Mt Tongariro still letting off steam
Mt Tongariro has continued to emit steam and gas but beneath the mountain, things have been quiet so far this year.
The Te Maari craters, the site of eruptions in August and November last year, continue to be active with continuous emissions of steam and volcanic gas, GNS Science said.
The gas was coming from a large fumarole and crack in a cliff just east of the Upper Te Maari crater.
The main Upper Te Maari crater is also discharging gas but at a lesser rate. "Gas and steam emissions from the volcano will continue to be a feature of the mountain for several years to come," GNS head vulcanologist Gill Jolly said.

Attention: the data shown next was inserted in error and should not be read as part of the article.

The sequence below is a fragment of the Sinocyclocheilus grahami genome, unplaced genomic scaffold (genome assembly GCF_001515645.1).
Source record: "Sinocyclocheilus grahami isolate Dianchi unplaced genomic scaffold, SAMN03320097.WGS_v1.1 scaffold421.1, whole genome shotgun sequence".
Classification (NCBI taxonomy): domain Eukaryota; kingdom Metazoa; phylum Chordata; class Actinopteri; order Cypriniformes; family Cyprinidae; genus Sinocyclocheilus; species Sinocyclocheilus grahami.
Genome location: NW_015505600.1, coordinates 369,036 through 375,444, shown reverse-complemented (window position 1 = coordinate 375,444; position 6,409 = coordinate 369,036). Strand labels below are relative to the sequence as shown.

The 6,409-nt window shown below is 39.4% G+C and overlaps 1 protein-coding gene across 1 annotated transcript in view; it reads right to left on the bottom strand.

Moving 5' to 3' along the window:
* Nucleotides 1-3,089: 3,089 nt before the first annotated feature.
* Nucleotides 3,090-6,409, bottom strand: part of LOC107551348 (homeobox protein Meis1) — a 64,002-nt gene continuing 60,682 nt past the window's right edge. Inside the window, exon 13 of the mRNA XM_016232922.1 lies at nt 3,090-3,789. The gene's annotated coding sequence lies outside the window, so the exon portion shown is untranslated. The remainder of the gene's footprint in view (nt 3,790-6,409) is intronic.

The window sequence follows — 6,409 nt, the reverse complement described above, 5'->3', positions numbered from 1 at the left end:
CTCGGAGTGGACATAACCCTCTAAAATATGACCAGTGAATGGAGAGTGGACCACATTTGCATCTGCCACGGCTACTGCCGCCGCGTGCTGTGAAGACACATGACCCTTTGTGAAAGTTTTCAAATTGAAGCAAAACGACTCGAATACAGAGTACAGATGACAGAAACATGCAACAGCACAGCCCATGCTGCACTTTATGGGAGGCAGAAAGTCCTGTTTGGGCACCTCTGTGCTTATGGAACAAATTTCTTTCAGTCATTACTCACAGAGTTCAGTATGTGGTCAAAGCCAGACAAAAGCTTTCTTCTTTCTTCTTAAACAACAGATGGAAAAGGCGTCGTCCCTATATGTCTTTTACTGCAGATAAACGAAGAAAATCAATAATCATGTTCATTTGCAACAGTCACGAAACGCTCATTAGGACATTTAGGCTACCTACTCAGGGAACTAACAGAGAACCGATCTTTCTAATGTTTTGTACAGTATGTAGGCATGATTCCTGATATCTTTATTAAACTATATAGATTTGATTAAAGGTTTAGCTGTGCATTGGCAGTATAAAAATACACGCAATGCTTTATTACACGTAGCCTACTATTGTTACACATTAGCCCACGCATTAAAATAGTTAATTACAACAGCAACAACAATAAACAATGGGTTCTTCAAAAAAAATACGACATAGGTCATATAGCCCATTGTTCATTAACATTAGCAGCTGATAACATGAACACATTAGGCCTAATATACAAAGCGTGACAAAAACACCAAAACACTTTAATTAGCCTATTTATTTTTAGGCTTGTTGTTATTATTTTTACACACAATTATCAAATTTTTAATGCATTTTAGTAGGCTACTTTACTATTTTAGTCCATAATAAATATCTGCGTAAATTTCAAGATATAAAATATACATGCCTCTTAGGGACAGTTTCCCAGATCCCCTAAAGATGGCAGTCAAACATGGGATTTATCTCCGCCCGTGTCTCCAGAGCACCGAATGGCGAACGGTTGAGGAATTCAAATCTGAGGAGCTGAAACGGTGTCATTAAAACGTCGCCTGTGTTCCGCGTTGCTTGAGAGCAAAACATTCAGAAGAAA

GNS Science vulcanologists are planning to take new gas measurements to compare with those made at the end of December.
Aerial observations at the end of last year showed a large amount of material had filled in the Upper Te Maari crater in the November 21 eruption but the main shape of the crater had not changed.
Meanwhile seismic activity had remained relatively low, with no earthquakes yet recorded beneath the mountain this year.
GNS said Tongariro continued to be in a heightened state of unrest and eruptions could occur with little or no warning.